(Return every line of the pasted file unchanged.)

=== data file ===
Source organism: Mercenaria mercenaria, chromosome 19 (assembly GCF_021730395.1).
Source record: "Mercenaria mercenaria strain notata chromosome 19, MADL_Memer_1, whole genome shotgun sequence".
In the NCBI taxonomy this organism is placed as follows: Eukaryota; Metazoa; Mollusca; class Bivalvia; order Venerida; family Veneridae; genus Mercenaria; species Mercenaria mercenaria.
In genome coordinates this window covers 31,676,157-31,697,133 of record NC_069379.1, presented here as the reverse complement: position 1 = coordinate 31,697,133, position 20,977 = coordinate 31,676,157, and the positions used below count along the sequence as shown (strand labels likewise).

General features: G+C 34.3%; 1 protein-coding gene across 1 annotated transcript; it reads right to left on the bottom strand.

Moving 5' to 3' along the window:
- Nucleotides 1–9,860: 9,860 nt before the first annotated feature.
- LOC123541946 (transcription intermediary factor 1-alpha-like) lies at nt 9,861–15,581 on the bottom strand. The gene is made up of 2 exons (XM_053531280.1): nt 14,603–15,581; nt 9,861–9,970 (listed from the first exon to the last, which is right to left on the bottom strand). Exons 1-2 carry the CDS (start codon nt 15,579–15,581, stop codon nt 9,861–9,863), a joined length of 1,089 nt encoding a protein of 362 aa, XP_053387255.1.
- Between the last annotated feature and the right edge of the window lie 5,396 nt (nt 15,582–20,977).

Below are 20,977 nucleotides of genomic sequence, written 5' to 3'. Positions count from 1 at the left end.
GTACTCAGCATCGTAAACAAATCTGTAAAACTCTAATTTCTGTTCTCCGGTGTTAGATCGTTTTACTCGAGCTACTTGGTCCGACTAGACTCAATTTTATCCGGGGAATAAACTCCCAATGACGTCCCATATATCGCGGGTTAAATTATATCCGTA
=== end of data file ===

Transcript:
Source organism: Mercenaria mercenaria, chromosome 19 (assembly GCF_021730395.1).
Source record: "Mercenaria mercenaria strain notata chromosome 19, MADL_Memer_1, whole genome shotgun sequence".
In the NCBI taxonomy this organism is placed as follows: Eukaryota; Metazoa; Mollusca; class Bivalvia; order Venerida; family Veneridae; genus Mercenaria; species Mercenaria mercenaria.
In genome coordinates this window covers 31,676,157-31,697,133 of record NC_069379.1, presented here as the reverse complement: position 1 = coordinate 31,697,133, position 20,977 = coordinate 31,676,157, and the positions used below count along the sequence as shown (strand labels likewise).

General features: G+C 34.3%; 1 protein-coding gene across 1 annotated transcript; it reads right to left on the bottom strand.

Moving 5' to 3' along the window:
- Nucleotides 1–9,860: 9,860 nt before the first annotated feature.
- LOC123541946 (transcription intermediary factor 1-alpha-like) lies at nt 9,861–15,581 on the bottom strand. The gene is made up of 2 exons (XM_053531280.1): nt 14,603–15,581; nt 9,861–9,970 (listed from the first exon to the last, which is right to left on the bottom strand). Exons 1-2 carry the CDS (start codon nt 15,579–15,581, stop codon nt 9,861–9,863), a joined length of 1,089 nt encoding a protein of 362 aa, XP_053387255.1.
- Between the last annotated feature and the right edge of the window lie 5,396 nt (nt 15,582–20,977).

Below are 20,977 nucleotides of genomic sequence, written 5' to 3'. Positions count from 1 at the left end.
GTACTCAGCATCGTAAACAAATCTGTAAAACTCTAATTTCTGTTCTCCGGTGTTAGATCGTTTTACTCGAGCTACTTGGTCCGACTAGACTCAATTTTATCCGGGGAATAAACTCCCAATGACGTCCCATATATCGCGGGTTAAATTATATCCGTA